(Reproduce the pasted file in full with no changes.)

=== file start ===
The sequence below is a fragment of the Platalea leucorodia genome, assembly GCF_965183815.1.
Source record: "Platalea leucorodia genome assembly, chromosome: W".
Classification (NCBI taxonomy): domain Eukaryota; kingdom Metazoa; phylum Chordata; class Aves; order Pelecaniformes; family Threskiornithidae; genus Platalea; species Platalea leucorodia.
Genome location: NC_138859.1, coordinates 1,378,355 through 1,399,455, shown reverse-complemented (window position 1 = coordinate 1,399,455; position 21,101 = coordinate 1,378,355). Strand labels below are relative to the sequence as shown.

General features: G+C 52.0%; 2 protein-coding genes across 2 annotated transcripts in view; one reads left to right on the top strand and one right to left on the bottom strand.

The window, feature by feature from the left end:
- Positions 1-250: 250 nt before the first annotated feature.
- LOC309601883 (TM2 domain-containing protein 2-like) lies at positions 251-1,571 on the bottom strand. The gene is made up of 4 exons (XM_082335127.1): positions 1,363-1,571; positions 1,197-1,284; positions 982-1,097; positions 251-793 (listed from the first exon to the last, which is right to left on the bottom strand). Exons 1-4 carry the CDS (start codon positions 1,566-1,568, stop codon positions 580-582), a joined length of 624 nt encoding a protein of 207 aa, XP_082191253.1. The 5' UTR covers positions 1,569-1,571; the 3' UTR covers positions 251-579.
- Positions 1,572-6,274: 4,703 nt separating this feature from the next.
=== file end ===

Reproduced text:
The sequence below is a fragment of the Platalea leucorodia genome, assembly GCF_965183815.1.
Source record: "Platalea leucorodia genome assembly, chromosome: W".
Classification (NCBI taxonomy): domain Eukaryota; kingdom Metazoa; phylum Chordata; class Aves; order Pelecaniformes; family Threskiornithidae; genus Platalea; species Platalea leucorodia.
Genome location: NC_138859.1, coordinates 1,378,355 through 1,399,455, shown reverse-complemented (window position 1 = coordinate 1,399,455; position 21,101 = coordinate 1,378,355). Strand labels below are relative to the sequence as shown.

General features: G+C 52.0%; 2 protein-coding genes across 2 annotated transcripts in view; one reads left to right on the top strand and one right to left on the bottom strand.

The window, feature by feature from the left end:
- Positions 1-250: 250 nt before the first annotated feature.
- LOC309601883 (TM2 domain-containing protein 2-like) lies at positions 251-1,571 on the bottom strand. The gene is made up of 4 exons (XM_082335127.1): positions 1,363-1,571; positions 1,197-1,284; positions 982-1,097; positions 251-793 (listed from the first exon to the last, which is right to left on the bottom strand). Exons 1-4 carry the CDS (start codon positions 1,566-1,568, stop codon positions 580-582), a joined length of 624 nt encoding a protein of 207 aa, XP_082191253.1. The 5' UTR covers positions 1,569-1,571; the 3' UTR covers positions 251-579.
- Positions 1,572-6,274: 4,703 nt separating this feature from the next.